Celebration of remembrance: Jashn-e-Chiragan



We Indians love to celebrate Diwali. The aroma of delicious sweets and rangoli lights up our faces, and it is that one day when we forget all of our troubles and make this festival memorable every year. One of the best things about this festival is that it was not confined to just the Hindu communities in India. However, instead, people from almost all religions celebrate Diwali. For instance, in the Jain community, Diwali is seen as the day of the spiritual awakening of Lord Mahavira. In Sikhism, the day embarks on the honor when Guru Hargobind Ji, the Sixth Sikh Guru, was freed from imprisonment.

The Mughal Royals indulged in different cultures and traditions to maintain tranquillity across the country and participated in various festivals associated with all regional communities. They have addressed Diwali as Jashan-e-Chiraghan, Persian for ‘Festival of Lights’.

A princess and her ladies celebrating Diwali in a palace garden with yogis and yoginis, from the Mughal school of painting, from the V&A’s collection.

Almost 400 years ago, Mughal Emperor Akbar started the celebration of Deepavali in his court. The primary purpose of celebrating this festival of lights is to come closer to the people of his region. He insisted on placing decorated lamps and diyas in front of the Hindu idols; we usually worship that day. His arrangement of big bhoj on Diwali and all Agra used to dazzle up people’s energy by seeing the whole palace. This tradition directly connects to the Rajput wives of Akbar, whopracticed religious freedom.

It soon became part of one of the main festivals to celebrate in the imperial court. Jashan-e-Chiragan was celebrated in Rang Mahal within the Red Fort, making it the main celebration venue for the Royal Household. The preparations would start a month prior to the festival with the arrival of the best patisserie from across the regions like Agra and Bhopal, with desi ghee arranged to prepare the feast.

Fireworks from the fort were one of the scenes to watch during the night. It was used to light the palace with diyas, chandeliers, and lampstands. Rana Safvi, in her book on Shahjahanabad, states that “Mughals also used to ignitefireworks near the walls of the Red Fort and a special light called Akash Diya, literally meaning ‘Light of the Sky’ wasplaced atop a pole 40 yards high, supported by sixteen ropes and fed on several maunds of cottonseed oil to light up the Darbar of Aurangzeb”.

Diyas also played a significant role in lighting up the fort along with the lanes of Chandini Chowk. The oil used for the diyas was bought in large quantities and was kept alight throughout the night.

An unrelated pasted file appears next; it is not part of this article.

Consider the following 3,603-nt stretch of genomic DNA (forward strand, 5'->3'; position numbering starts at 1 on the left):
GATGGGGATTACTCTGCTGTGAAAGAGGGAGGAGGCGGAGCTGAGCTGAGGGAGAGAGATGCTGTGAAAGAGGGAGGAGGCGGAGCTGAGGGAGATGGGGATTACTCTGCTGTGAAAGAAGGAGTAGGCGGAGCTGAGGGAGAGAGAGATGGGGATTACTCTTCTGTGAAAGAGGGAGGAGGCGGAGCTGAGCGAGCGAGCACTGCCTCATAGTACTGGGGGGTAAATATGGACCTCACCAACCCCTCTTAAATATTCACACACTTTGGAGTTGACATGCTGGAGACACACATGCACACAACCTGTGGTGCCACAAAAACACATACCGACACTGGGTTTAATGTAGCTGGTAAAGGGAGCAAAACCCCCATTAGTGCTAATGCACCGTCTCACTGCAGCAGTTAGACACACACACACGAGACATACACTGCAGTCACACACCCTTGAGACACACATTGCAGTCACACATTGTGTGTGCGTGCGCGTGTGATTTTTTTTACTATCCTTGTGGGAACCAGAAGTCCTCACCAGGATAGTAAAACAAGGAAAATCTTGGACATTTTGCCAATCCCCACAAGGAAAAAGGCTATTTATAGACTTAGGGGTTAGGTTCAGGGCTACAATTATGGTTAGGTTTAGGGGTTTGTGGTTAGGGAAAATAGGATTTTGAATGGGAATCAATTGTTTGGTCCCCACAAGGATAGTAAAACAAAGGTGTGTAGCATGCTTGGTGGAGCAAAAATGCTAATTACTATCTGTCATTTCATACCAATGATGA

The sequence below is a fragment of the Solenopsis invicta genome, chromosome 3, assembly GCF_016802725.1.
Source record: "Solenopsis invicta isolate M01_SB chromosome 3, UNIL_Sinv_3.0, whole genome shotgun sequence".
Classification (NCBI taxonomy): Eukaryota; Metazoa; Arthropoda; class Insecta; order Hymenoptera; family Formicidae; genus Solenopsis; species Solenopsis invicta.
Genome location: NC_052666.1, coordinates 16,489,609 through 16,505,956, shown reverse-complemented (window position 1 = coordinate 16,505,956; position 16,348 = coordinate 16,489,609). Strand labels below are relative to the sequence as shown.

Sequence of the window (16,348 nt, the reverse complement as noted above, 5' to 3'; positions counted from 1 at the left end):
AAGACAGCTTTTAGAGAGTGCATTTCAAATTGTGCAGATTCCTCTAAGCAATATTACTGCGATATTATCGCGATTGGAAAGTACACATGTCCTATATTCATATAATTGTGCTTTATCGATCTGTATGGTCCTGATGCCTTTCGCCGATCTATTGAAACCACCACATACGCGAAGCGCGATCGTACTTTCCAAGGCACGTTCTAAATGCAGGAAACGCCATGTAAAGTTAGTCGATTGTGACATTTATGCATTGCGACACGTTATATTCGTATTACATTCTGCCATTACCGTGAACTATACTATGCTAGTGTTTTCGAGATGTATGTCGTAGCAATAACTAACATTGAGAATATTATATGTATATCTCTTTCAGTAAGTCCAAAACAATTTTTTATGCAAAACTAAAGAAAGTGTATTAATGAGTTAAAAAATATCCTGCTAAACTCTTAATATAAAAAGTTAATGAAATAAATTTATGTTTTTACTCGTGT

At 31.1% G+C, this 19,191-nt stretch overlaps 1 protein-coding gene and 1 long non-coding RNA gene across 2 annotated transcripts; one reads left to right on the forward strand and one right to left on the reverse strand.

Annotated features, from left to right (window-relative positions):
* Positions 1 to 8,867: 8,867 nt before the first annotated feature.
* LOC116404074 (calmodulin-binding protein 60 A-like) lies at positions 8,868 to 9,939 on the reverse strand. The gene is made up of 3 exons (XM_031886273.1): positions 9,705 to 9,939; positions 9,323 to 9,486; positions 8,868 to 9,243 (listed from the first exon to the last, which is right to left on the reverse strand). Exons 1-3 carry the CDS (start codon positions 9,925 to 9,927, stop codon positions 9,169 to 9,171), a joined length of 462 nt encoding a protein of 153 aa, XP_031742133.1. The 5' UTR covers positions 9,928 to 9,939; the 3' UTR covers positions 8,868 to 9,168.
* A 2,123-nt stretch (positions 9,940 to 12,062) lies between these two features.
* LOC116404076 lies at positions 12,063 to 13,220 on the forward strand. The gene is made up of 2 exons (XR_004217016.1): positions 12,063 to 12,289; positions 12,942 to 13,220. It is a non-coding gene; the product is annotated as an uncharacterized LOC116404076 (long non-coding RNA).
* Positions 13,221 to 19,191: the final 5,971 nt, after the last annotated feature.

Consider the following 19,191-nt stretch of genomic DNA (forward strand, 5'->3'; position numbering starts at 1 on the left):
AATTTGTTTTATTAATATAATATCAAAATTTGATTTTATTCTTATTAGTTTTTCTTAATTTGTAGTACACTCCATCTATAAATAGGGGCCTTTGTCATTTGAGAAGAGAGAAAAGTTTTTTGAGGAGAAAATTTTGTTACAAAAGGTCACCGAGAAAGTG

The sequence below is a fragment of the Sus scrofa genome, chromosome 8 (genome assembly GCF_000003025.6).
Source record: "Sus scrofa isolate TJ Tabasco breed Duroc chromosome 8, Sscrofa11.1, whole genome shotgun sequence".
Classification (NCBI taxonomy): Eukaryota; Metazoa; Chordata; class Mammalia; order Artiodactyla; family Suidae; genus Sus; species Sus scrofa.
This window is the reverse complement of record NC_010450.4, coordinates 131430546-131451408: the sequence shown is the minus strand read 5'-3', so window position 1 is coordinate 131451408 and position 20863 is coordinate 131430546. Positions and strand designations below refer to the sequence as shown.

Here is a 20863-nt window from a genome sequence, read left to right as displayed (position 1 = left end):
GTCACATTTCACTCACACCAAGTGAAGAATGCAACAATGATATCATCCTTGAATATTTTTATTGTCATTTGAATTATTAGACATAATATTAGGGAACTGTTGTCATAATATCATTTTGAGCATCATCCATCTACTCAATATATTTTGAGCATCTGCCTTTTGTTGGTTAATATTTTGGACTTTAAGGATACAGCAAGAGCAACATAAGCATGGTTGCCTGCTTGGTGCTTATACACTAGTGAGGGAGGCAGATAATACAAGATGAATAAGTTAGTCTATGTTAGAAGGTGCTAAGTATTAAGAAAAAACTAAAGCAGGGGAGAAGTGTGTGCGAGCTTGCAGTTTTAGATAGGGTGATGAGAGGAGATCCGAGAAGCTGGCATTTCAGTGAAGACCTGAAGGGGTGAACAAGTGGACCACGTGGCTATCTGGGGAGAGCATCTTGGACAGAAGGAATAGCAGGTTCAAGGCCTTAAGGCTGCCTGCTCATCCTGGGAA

Jahangir and Shahjahan had less pompous celebrations than Akbar; Aurangzeb was more fond of receiving gifts from Rajput generals like Raja Jaswant Singh of Jodhpur and Jai Singh I of Jaipur. His grandson, Jahander Shah, ruled for almost a year and celebrated his Diwali at Lahore with Lal Kunwar.

Food was an integral part of these celebrations. Mughals celebrated Jashn-e-Chiraghan by eating “kheel,” mostly sold by Muslim Bharbhujans and gram roasters in that era. There is also evidence of celebrating Diwali by Mohammad Shah’s predecessor Farukh Siyar, who ordered Diwali illuminations at the Delhi Gate head built on the road from Agra to Delhi. Both Hindu and Muslim peasants belonging to the twelve villages in what is now Uttar Pradesh used to celebrate Diwali with great enthusiasm along with the Sayyids of Barah,including Mohammad Shah. 

Though very few people are aware of the celebrations of Jashn-e-Chiraghan, it had a vital role in making the history of India delightful. 




1. https://www.thehindu.com/features/metroplus/down-memory-lane-blast-from-the-past/article6491805.ece

2. https://www.tribuneindia.com/news/archive/features/emperors-jashn-e-chiraghan-677282

3. https://www.outlookindia.com/website/story/opinion-diwali-or-jashan-e-chiraghan-during-


4. https://www.news9live.com/knowledge/jashn-e-chiraghan-how-mughal-emperors-celebrated-


5. Shahjahanabad: The Living City of Old Delhi’ by Rana Safvi

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Anjali Kumari

Anjali Kumari is pursuing her masters in English literature from Ambedkar university, Delhi. She writes for independent e-magazines and organizations. Her writing explores recent social issues.

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